Medline ® Abstract for Reference 82
of 'Use of intracoronary stents for specific coronary lesions'
Long-term benefit-risk balance of drug-eluting vs. bare-metal stents in daily practice: does stent diameter matter? Three-year follow-up of BASKET.
Pfisterer M, Brunner-La Rocca HP, Rickenbacher P, Hunziker P, Mueller C, Nietlispach F, Leibundgut G, Bader F, Kaiser C, BASKET
Eur Heart J. 2009;30(1):16.
AIMS: To assess the long-term benefit-risk ratio of drug-eluting (DES) vs. bare-metal stents (BMS) relative to stent size.
METHODS AND RESULTS: All 826 consecutive BASKET (BAsel Stent Kosten-Effektivitäts Trial) patients randomized 2:1 to DES vs. BMS were followed after 3 years. Data were analysed separately for patients with small stents (<3.0 mm vessel/<4.0 mm bypass grafts, n = 268) vs. only large stents (>or =3.0 mm native vessels, n = 558). Clinical events were related to stent thrombosis. Three-year clinical target-vessel revascularization rates remained borderline reduced after DES [9.9 vs. 13.9% (BMS), P = 0.07], particularly in patients with small stents (10.7 vs. 19.8%, P = 0.03; large stents: 9.5 vs. 11.5%, P = 0.44). Cardiac death/myocardial infarction (MI) rates (12.7 vs. 10.0%, P = 0.30) were similar, however, death/MI beyond 6 months was higher after DES [9.1 vs. 3.8% (BMS), P = 0.009], mainly due to increased late death/MI in patients with large stents (9.7 vs. 3.1%, P = 0.006). The results paralleled findings for stent thrombosis.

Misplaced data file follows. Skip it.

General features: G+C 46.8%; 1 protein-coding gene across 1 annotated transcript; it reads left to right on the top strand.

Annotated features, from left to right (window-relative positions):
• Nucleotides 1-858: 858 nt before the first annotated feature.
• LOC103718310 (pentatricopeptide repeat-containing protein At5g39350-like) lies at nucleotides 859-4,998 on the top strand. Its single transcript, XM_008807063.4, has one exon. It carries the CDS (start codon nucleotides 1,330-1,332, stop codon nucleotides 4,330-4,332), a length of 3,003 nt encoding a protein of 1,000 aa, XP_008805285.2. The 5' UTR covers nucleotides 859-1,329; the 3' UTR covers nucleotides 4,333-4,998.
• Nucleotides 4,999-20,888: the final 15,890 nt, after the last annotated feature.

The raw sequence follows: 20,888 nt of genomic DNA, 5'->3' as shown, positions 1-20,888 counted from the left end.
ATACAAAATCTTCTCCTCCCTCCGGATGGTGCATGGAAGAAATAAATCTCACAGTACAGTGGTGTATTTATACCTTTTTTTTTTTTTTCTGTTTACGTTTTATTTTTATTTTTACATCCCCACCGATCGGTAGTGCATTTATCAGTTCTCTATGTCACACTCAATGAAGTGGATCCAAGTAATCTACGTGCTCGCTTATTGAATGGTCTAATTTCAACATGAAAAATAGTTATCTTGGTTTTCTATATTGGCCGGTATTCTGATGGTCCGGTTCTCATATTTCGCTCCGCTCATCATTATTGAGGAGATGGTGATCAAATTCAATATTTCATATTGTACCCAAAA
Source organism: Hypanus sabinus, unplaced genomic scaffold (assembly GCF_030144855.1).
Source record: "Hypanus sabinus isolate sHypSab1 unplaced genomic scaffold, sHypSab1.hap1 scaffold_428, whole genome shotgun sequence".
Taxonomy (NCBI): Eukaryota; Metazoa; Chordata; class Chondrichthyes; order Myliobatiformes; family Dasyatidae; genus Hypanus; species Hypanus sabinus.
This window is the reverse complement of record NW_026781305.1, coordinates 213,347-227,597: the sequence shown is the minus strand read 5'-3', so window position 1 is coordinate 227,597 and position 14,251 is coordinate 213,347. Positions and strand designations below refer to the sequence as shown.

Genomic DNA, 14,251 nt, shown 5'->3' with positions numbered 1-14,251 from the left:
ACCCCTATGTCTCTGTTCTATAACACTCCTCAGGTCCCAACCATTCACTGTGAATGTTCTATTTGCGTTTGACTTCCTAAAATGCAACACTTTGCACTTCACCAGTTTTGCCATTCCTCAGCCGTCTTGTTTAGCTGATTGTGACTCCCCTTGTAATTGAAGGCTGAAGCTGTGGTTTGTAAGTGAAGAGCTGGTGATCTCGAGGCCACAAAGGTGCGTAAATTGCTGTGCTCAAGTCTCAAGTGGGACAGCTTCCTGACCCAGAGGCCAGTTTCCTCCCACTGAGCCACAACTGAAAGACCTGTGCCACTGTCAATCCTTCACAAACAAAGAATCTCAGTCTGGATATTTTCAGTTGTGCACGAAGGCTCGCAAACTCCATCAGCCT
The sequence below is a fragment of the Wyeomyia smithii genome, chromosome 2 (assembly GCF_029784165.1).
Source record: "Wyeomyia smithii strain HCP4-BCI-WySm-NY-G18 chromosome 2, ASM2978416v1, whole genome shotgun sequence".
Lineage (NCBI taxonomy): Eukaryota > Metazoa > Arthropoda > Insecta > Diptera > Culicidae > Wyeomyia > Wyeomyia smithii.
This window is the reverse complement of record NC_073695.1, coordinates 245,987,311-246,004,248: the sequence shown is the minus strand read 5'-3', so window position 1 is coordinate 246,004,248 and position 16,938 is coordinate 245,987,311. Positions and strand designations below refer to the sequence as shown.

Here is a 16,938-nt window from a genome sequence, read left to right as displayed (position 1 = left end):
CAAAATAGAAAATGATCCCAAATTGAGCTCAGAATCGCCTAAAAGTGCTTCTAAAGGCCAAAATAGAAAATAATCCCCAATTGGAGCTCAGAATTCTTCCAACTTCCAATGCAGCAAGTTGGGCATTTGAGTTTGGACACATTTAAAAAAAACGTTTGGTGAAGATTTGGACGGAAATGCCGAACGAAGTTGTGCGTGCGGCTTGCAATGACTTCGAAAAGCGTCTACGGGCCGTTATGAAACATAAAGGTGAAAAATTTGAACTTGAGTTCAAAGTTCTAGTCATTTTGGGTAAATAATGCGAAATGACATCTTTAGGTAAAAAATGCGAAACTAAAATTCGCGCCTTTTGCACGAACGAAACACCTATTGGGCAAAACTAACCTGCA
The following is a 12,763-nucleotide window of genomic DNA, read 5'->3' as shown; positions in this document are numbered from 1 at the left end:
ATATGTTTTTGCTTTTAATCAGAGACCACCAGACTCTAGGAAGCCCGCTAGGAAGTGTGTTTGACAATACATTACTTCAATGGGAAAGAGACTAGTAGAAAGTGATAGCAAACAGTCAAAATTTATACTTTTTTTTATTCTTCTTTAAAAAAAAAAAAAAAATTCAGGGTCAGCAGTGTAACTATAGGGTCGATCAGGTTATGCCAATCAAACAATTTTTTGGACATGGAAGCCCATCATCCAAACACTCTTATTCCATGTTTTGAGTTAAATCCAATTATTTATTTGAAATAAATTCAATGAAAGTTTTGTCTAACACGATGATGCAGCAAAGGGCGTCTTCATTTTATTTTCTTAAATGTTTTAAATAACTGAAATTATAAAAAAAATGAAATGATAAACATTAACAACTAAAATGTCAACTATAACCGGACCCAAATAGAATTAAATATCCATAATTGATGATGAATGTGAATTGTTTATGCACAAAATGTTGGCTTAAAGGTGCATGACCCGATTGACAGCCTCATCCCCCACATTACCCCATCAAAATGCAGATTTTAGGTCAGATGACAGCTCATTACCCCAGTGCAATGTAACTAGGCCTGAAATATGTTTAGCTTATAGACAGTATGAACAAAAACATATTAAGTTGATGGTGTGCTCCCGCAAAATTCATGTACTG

CONCLUSION: The clinical benefit of DES was maintained at no overall increased risk of death or death/MI up to 3 years. However, death/MI rates were increased in DES vs. BMS patients beyond 6 months, particularly in patients with large stents, paralleling findings for stent thrombosis. Thus, stent size seems to influence the 3-year benefit-risk ratio after DES implantation.
Department of Cardiology, University Hospital Basel, Petersgraben, Basel, Switzerland. email@example.com